A striking new essay reveals why the pandemic appears to have slowed down time for many people, with the stress and uncertainty of coronavirus sparking “speed bumps” in our memories.
For many people, time has entered a strange kind of vortex over the past 20 months. There was that surreal period midway through the first lockdown when we struggled to remember what day of the week it was – let alone when our next meal was (please, no more banana bread) – or how long we had to stay looking rapt for on yet another Zoom call.
Even now, as more seasoned pandemic wearers, it’s hard to look back on 2021 with any real sense of clarity. Days have rolled into weeks and months, interrupted only by the occasional marker of “freedom day” (19 July), a snatched holiday, or those rare and cherished catch-ups with loved ones.
Partly, this muddied distortion of time is down to brain fog, and the fact that it’s a struggle to think clearly and process information as we normally would amid the immense, ongoing stress of Covid.
Yet it’s also due to new and unfamiliar changes that have the effect of filling up our memories more densely, thereby leading to a perception of time that slows or drags.
In a new article for Psychology Today, Professor Berit Brogaard, the director of the Brogaard Lab for multisensory research at the University of Miami, explains how the “arousal-inducing events” of the pandemic have resulted in more “temporal markers” in our memories.
Professor Brogaard uses the example of a holiday to explain how this process works. In the first few days of an escape somewhere new, she writes, “a break in our routine has an arousal effect on us” meaning that “we tend to form memories whose content is more densely populated by temporal markers”. These extra temporal markers mean that the first part of a getaway generally seems to last longer than it actually did.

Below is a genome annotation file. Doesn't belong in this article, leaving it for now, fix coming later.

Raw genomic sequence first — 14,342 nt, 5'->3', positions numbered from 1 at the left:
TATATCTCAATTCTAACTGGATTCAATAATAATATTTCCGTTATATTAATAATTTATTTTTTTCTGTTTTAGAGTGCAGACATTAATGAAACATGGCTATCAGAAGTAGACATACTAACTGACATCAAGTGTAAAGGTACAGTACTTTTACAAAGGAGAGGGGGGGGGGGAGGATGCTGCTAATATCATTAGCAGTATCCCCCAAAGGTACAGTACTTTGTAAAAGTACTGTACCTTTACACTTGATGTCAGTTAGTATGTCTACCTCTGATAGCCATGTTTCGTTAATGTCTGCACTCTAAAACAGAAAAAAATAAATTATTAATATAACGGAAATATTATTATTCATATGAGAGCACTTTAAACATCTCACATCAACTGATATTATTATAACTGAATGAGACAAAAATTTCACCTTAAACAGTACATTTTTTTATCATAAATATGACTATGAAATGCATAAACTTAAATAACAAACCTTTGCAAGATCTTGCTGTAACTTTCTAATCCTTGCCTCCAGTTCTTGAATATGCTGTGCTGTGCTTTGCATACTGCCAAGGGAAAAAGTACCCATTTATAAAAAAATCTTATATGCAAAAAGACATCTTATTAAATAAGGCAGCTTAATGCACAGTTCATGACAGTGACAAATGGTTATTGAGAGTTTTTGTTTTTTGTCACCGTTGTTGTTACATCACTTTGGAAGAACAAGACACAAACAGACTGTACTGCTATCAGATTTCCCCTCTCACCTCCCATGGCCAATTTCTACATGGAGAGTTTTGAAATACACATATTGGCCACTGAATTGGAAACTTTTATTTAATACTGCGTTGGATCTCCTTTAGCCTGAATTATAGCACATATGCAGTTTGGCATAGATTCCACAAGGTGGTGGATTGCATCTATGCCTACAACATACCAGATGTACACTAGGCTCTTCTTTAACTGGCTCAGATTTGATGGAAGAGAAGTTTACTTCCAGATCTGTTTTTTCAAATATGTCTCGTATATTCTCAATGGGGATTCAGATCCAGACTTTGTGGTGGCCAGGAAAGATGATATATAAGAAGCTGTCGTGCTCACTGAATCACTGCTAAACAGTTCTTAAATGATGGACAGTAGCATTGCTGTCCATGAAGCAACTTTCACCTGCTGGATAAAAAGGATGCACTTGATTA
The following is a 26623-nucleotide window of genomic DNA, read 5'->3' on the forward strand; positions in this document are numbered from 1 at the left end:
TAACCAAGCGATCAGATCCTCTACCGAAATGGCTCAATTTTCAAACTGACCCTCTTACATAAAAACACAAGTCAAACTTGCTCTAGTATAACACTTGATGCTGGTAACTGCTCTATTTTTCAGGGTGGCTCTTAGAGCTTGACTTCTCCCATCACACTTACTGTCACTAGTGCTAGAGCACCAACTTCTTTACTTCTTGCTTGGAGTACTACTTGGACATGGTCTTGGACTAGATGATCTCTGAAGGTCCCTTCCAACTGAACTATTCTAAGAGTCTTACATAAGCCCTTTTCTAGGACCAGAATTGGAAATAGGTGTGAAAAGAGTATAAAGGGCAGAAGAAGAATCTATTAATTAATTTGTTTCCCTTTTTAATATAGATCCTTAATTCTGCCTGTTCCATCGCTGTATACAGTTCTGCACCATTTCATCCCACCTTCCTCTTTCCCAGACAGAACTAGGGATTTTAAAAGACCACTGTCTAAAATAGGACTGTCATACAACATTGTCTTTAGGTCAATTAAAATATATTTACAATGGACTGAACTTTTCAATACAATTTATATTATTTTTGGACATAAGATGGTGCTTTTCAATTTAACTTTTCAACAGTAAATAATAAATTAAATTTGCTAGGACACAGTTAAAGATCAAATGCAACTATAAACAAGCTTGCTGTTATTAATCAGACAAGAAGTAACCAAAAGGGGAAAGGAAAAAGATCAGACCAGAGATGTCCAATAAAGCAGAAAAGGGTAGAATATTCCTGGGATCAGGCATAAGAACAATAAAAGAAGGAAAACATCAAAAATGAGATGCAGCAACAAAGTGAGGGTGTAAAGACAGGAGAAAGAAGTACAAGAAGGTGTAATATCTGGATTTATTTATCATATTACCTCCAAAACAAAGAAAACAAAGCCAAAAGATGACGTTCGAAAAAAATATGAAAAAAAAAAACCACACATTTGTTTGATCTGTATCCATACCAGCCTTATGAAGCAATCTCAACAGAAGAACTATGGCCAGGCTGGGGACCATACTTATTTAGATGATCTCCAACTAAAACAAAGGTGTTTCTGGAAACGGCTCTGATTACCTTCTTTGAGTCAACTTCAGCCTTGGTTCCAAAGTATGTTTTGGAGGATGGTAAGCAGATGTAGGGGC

However “once we become familiar with a location and form a new kind of routine, the events we experience are less arousing and therefore less likely to lay down as many temporal markers”. So, time appears to speed up again when you’ve adapted to your new surroundings, or are more used to events that happen in any given day.
Of course, the pandemic has been anything but a holiday for most of us. But the research that Professor Brogaard highlights shows that time is similarly distorted whether we are experiencing a great adventure or something new and uniquely stressful in nature.
“Temporal markers slow down how fast your brain replays the narrative content of your memories,” she explains in the Psychology Today essay. “These markers thus serve as speed bumps on our ride down memory lane. Accordingly, we often remember time as having passed more slowly when looking back on particularly stressful, joyful, disruptive, or adventurous periods in our lives.”
From redundancies to bereavement or sudden lifestyle changes, it’s not hard to see how the pandemic has wreaked havoc on our daily lives and routines. The endless string of new announcements alone has caused widespread fatigue, with each fresh pivot or uncertainty laying down a “speed bump” in our memories.
Little wonder, then, that – as our minds feel more cluttered with changes – time also feels slower and hazier.
The good news is, time is not just a two-way street split between either the hours flying by, or dragging into eternity. You could also access a type of consciousness that happiness researcher and psychologist Mihaly Csikszentmihalyi referred to as “flow”.
According to Csikszentmihalyi, flow is “a state in which people are so involved in an activity that nothing else seems to matter; the experience is so enjoyable that people will continue to do it even at great cost, for the sheer sake of doing it”.
When you get into a state of flow, whether you’re playing the piano or learning how to kickbox, you lose all track of time. It’s a break not only from pandemic anxiety but time itself. Amid time slowing and stuttering throughout these long winter months, flow – in other words – is a glorious escape.
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